Date of introduction and origin
Crassostrea gigas was first introduced from Portugal
into the River Blackwater, Essex, in 1926 (Utting & Spencer
1992). This colony was thought to have died out in 1965 because
importations had ceased in 1962, but there was still a substantial
population in the River Blackwater in 1970 (R. Mitchell pers.
comm.). It was re-introduced in 1965 to Conwy, North Wales (MAFF
quarantine) from the USA and British Columbia (Walne 1971; Walne
& Helm 1979). This species occurs naturally in Japan and
Method of introduction
It arrived through deliberate commercial introduction.
Reasons for success
It is most successful in commercial cultivation of
hatchery-produced seed; over 30 years of extensive cultivation has
provided opportunities for establishment in the wild.
Rate of spread and methods involved
It spreads through placement of hatchery-produced seed.
Furthermore, local spatfall occurred in the River Blackwater,
Essex, and light spatfalls registered in some estuaries of
south-west England (Dart, Teign and Exe) and the Menai Strait
following unusually warm summers in 1989 and 1990 (Spencer et
al. 1994). Genetic evidence shows that spatfall in the River
Teign originated from French stock (Child, Papageorgiou &
Beaumont 1995), although it is unclear whether this was from adult
specimens discarded at English sites or from larvae that crossed
from the French side of the channel. Should the latter be the case,
it would appear that, under favourable conditions for larval
development, Crassostrea gigas has the capacity to spread
It is distributed throughout England, Scotland, Wales and
Ireland, and widely in Europe (France, Belgium, The Netherlands,
Germany, Spain, Portugal, Denmark and Norway). Fisheries are
sustained by natural spatfalls in The Netherlands and France.
Factors likely to influence spread and distribution
High temperatures are required for spawning and for larval
development. Food required for developing larvae, and the presence
of predators, especially shore crabs, can influence its spread
(S.D. Utting pers. comm.).
Effects on the environment
No effects are recognised in Europe. In North America it has
been known to settle in dense aggregations, excluding other
Effects on commercial interests
This species is cultivated widely as it is eaten.
Control methods used and effectiveness
Its presence benefits commercial oyster farming
Crassostrea gigas and Crassostrea angulata
are thought to be the same species and have been treated as such
here (see e.g. Smith, Heppell & Picton in prep.). The only
remaining population referred to as 'angulata' in Britain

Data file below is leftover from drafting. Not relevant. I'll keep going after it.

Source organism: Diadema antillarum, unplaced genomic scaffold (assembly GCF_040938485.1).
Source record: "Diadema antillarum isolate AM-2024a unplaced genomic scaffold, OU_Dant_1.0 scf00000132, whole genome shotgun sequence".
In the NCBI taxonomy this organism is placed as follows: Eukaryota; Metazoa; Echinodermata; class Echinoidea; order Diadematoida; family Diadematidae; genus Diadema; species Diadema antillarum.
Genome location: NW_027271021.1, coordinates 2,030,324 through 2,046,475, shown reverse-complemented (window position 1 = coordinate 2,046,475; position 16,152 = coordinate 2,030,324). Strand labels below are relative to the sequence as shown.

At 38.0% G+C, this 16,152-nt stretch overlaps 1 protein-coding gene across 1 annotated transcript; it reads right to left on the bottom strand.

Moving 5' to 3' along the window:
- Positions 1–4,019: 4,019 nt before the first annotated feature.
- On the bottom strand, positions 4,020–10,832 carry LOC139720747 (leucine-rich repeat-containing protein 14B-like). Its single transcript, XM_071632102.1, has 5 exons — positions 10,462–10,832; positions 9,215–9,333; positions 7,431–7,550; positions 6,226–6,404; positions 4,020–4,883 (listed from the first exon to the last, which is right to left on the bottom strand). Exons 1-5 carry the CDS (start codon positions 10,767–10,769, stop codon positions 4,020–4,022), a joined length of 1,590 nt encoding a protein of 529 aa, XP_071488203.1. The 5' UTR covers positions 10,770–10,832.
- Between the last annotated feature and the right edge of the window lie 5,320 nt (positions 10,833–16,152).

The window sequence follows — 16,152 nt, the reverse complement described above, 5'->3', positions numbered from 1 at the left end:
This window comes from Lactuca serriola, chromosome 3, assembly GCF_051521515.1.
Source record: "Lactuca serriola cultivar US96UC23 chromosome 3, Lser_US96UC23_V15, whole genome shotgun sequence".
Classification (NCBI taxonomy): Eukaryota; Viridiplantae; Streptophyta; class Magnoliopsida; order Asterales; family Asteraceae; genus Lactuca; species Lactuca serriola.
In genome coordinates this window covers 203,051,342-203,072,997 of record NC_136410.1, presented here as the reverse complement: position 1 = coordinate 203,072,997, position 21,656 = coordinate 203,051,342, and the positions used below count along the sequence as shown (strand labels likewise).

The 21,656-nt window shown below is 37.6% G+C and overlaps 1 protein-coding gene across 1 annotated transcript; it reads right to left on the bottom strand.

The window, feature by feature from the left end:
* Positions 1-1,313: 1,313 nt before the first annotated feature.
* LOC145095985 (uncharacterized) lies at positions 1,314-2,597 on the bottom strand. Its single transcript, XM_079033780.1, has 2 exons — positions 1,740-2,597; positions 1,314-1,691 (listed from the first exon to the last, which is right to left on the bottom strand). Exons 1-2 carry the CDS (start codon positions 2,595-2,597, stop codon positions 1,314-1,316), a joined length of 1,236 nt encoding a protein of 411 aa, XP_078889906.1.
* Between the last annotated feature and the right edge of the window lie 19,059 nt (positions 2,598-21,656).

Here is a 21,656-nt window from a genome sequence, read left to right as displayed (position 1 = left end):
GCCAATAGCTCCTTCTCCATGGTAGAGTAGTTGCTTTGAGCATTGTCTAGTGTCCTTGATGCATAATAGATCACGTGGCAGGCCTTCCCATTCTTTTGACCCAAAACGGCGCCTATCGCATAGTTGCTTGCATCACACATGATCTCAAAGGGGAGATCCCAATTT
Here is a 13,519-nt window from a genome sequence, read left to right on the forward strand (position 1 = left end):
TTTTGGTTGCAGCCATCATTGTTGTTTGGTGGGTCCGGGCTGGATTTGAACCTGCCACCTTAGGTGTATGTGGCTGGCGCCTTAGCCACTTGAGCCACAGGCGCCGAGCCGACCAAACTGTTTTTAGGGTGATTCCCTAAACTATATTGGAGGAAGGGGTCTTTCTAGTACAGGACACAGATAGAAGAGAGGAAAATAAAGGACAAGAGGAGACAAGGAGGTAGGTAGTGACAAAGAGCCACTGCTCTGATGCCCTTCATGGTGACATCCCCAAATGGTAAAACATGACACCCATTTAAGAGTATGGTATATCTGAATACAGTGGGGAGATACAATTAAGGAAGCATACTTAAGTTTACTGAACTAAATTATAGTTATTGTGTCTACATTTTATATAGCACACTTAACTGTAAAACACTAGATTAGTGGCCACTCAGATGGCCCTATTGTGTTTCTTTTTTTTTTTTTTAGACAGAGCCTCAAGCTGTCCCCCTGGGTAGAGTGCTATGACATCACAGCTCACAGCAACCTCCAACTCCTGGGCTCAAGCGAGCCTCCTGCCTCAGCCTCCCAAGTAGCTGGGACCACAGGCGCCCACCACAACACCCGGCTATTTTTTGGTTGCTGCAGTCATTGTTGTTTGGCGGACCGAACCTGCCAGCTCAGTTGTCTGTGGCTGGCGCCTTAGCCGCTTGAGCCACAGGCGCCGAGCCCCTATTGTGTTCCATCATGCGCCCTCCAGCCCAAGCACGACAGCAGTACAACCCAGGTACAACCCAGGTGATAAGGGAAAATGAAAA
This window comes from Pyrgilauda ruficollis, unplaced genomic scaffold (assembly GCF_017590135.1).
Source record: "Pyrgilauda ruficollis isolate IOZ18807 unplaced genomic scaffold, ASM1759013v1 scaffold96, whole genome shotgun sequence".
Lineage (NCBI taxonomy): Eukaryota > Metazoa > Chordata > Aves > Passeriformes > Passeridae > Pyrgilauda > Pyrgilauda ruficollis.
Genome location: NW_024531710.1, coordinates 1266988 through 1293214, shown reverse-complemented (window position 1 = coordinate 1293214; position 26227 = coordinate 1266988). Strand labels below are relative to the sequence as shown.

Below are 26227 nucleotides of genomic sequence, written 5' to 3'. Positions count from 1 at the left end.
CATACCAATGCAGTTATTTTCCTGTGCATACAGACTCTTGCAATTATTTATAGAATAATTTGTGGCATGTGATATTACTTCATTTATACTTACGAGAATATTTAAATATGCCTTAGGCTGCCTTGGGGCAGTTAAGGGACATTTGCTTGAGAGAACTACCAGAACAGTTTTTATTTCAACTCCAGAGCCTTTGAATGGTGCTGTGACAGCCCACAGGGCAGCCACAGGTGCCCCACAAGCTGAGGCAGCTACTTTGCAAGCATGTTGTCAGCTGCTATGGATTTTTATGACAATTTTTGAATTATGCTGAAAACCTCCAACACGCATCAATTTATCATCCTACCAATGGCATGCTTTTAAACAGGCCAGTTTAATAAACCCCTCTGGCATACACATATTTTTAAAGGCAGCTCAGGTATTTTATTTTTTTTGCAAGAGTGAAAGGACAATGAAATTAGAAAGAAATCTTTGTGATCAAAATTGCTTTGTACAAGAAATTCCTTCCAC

is a brood stock kept by MAFF in the Menai Strait. Populations of
adult Pacific oysters may persist for years. Crassostrea
gigas from a disused oyster farm at Tighavullin, Scotland,
were observed in 1993, nine years after the farm was shut down,
though no young were observed (Smith 1994).
Child, A.R., Papageorgiou, P., & Beaumont, A.R. 1995.
Pacific oysters Crassostrea gigas (Thunberg) of possible
French origin in natural spat in the British Isles. Aquatic
Conservation: Marine and Freshwater Ecosystems, 5:
Hayward, P.J., & Ryland, J.S. eds.,1990. The
marine fauna of the British Isles and north-west Europe. 2
vols. Oxford, Clarendon Press.
Smith, S.M. 1994. Conchological Society expedition to the Oban
area, 18-22 August 1993. Conchologists' Newsletter, No. 7:
Smith, S.M., Heppell, D., & Picton B.E. In prep. Mollusca.
In: Marine species directory, ed. by C.M. Howson
& B.E. Picton, 2nd ed.
Spencer, B.E., Edwards, D.B., Kaiser, M.J., & Richardson
C.A. 1994. Spatfalls of the non-native Pacific oyster
(Crassostrea gigas) in British waters. Aquatic
conservation: Marine and Freshwater Ecosystems,
Utting, S.D., & Spencer, B.E. 1992. Introductions of
bivalve molluscs into the United Kingdom for commercial culture -
case histories. ICES Marine Science Symposium,
Walne, P.R. 1971. Introduction of Crassostrea gigas
into the United Kingdom. Lowestoft, Ministry of
Agriculture, Fisheries, and Food. (Shellfish Information Leaflet,
Walne, P.R., & Helm, M.M. 1979. Introduction of
Crassostrea gigas into the United Kingdom.
In: Exotic species in mariculture, ed. by R.
Mann, 83-105, Cambridge, Massachusetts, MIT Press.
Acknowledgements (contributions from questionnaire)
Dr S.D. Utting, Ministry of Agriculture, Fisheries and Food,